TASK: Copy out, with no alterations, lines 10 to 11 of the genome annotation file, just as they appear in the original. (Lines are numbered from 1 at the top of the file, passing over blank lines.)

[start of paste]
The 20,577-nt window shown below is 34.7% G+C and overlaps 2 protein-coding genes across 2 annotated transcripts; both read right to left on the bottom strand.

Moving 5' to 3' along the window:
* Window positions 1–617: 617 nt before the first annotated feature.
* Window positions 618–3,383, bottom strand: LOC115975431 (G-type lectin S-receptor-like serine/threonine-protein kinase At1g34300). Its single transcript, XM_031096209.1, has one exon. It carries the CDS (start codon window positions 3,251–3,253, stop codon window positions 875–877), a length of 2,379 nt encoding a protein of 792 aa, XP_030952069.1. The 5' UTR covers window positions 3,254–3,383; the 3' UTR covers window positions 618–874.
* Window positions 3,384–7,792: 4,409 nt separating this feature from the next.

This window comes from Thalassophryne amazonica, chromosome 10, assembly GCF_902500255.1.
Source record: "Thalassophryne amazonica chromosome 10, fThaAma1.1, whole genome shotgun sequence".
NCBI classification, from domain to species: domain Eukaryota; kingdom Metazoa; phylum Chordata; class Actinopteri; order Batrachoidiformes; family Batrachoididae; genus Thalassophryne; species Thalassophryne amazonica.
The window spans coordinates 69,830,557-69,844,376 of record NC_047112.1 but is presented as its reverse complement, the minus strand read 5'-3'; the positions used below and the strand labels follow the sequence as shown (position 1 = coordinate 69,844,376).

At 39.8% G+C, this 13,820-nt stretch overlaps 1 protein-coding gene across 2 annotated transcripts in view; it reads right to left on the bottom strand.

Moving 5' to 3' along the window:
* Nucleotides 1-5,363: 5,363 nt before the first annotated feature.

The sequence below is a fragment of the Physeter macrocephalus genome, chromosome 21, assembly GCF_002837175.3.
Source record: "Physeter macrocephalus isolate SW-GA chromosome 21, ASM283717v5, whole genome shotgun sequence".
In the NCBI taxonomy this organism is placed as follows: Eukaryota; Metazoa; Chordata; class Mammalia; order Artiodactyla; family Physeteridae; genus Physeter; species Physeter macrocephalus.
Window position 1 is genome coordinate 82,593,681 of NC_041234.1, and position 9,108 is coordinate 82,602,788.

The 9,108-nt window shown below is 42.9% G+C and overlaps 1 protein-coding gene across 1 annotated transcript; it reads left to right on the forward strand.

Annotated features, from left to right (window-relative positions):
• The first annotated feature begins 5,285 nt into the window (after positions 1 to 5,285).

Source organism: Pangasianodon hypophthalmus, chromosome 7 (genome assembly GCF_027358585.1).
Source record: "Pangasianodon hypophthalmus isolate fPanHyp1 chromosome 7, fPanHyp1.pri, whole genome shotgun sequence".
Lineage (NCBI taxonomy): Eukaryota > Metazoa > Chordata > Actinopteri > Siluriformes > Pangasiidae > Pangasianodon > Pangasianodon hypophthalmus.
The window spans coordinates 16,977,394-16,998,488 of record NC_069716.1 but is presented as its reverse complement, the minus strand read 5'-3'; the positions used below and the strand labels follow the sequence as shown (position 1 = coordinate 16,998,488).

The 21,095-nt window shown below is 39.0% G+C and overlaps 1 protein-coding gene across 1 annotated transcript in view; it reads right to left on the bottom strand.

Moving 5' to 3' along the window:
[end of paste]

At 39.8% G+C, this 13,820-nt stretch overlaps 1 protein-coding gene across 2 annotated transcripts in view; it reads right to left on the bottom strand.

Moving 5' to 3' along the window: